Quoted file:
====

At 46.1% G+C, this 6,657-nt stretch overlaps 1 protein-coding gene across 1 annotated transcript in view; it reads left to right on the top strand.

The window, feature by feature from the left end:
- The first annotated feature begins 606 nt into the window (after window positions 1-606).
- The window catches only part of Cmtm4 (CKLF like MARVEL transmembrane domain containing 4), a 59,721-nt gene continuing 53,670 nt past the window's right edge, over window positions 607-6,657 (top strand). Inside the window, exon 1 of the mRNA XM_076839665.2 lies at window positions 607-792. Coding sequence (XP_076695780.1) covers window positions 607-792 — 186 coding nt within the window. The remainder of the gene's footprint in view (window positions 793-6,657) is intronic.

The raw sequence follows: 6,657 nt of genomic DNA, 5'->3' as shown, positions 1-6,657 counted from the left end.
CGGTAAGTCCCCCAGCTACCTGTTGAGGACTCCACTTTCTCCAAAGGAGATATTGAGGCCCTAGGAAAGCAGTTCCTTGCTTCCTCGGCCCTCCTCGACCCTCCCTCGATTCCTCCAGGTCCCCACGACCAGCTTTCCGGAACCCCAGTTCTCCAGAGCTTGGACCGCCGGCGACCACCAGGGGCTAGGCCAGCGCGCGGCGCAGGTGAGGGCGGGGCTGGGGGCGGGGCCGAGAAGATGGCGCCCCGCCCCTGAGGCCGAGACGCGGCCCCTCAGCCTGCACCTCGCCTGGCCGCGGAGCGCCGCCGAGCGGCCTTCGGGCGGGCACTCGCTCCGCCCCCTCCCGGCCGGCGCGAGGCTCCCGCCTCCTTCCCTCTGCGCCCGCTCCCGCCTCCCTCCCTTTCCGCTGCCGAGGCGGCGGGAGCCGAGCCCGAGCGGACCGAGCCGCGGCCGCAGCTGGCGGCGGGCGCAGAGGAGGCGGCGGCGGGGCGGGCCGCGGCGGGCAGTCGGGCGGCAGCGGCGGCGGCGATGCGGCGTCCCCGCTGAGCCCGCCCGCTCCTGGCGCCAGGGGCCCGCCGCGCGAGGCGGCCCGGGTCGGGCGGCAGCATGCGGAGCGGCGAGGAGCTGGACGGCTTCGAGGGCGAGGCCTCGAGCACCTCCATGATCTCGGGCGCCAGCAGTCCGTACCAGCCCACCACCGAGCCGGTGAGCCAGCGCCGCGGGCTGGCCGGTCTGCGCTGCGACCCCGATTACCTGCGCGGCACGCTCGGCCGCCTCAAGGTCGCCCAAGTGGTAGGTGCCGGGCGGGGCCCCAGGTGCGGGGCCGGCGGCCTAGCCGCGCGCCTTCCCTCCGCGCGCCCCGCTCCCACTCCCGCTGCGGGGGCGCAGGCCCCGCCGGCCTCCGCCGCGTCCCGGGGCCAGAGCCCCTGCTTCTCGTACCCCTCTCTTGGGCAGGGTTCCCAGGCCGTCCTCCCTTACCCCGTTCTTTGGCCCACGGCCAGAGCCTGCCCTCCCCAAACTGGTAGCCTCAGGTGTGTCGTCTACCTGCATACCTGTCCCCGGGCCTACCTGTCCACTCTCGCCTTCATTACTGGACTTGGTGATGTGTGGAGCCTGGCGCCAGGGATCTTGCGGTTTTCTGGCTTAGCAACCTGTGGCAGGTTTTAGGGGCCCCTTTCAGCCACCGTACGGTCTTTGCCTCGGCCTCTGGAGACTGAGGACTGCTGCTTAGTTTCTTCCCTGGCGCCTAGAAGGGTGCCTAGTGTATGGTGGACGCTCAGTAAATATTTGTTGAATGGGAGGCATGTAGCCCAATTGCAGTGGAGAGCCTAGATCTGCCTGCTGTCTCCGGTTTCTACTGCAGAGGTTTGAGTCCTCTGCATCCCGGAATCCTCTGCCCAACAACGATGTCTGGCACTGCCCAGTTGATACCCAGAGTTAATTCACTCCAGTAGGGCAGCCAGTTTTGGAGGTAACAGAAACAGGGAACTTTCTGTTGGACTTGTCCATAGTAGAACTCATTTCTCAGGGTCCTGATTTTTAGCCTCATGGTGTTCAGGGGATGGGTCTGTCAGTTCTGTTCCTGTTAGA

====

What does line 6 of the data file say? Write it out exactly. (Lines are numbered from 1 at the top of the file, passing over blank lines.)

CGGTAAGTCCCCCAGCTACCTGTTGAGGACTCCACTTTCTCCAAAGGAGATATTGAGGCCCTAGGAAAGCAGTTCCTTGCTTCCTCGGCCCTCCTCGACCCTCCCTCGATTCCTCCAGGTCCCCACGACCAGCTTTCCGGAACCCCAGTTCTCCAGAGCTTGGACCGCCGGCGACCACCAGGGGCTAGGCCAGCGCGCGGCGCAGGTGAGGGCGGGGCTGGGGGCGGGGCCGAGAAGATGGCGCCCCGCCCCTGAGGCCGAGACGCGGCCCCTCAGCCTGCACCTCGCCTGGCCGCGGAGCGCCGCCGAGCGGCCTTCGGGCGGGCACTCGCTCCGCCCCCTCCCGGCCGGCGCGAGGCTCCCGCCTCCTTCCCTCTGCGCCCGCTCCCGCCTCCCTCCCTTTCCGCTGCCGAGGCGGCGGGAGCCGAGCCCGAGCGGACCGAGCCGCGGCCGCAGCTGGCGGCGGGCGCAGAGGAGGCGGCGGCGGGGCGGGCCGCGGCGGGCAGTCGGGCGGCAGCGGCGGCGGCGATGCGGCGTCCCCGCTGAGCCCGCCCGCTCCTGGCGCCAGGGGCCCGCCGCGCGAGGCGGCCCGGGTCGGGCGGCAGCATGCGGAGCGGCGAGGAGCTGGACGGCTTCGAGGGCGAGGCCTCGAGCACCTCCATGATCTCGGGCGCCAGCAGTCCGTACCAGCCCACCACCGAGCCGGTGAGCCAGCGCCGCGGGCTGGCCGGTCTGCGCTGCGACCCCGATTACCTGCGCGGCACGCTCGGCCGCCTCAAGGTCGCCCAAGTGGTAGGTGCCGGGCGGGGCCCCAGGTGCGGGGCCGGCGGCCTAGCCGCGCGCCTTCCCTCCGCGCGCCCCGCTCCCACTCCCGCTGCGGGGGCGCAGGCCCCGCCGGCCTCCGCCGCGTCCCGGGGCCAGAGCCCCTGCTTCTCGTACCCCTCTCTTGGGCAGGGTTCCCAGGCCGTCCTCCCTTACCCCGTTCTTTGGCCCACGGCCAGAGCCTGCCCTCCCCAAACTGGTAGCCTCAGGTGTGTCGTCTACCTGCATACCTGTCCCCGGGCCTACCTGTCCACTCTCGCCTTCATTACTGGACTTGGTGATGTGTGGAGCCTGGCGCCAGGGATCTTGCGGTTTTCTGGCTTAGCAACCTGTGGCAGGTTTTAGGGGCCCCTTTCAGCCACCGTACGGTCTTTGCCTCGGCCTCTGGAGACTGAGGACTGCTGCTTAGTTTCTTCCCTGGCGCCTAGAAGGGTGCCTAGTGTATGGTGGACGCTCAGTAAATATTTGTTGAATGGGAGGCATGTAGCCCAATTGCAGTGGAGAGCCTAGATCTGCCTGCTGTCTCCGGTTTCTACTGCAGAGGTTTGAGTCCTCTGCATCCCGGAATCCTCTGCCCAACAACGATGTCTGGCACTGCCCAGTTGATACCCAGAGTTAATTCACTCCAGTAGGGCAGCCAGTTTTGGAGGTAACAGAAACAGGGAACTTTCTGTTGGACTTGTCCATAGTAGAACTCATTTCTCAGGGTCCTGATTTTTAGCCTCATGGTGTTCAGGGGATGGGTCTGTCAGTTCTGTTCCTGTTAGA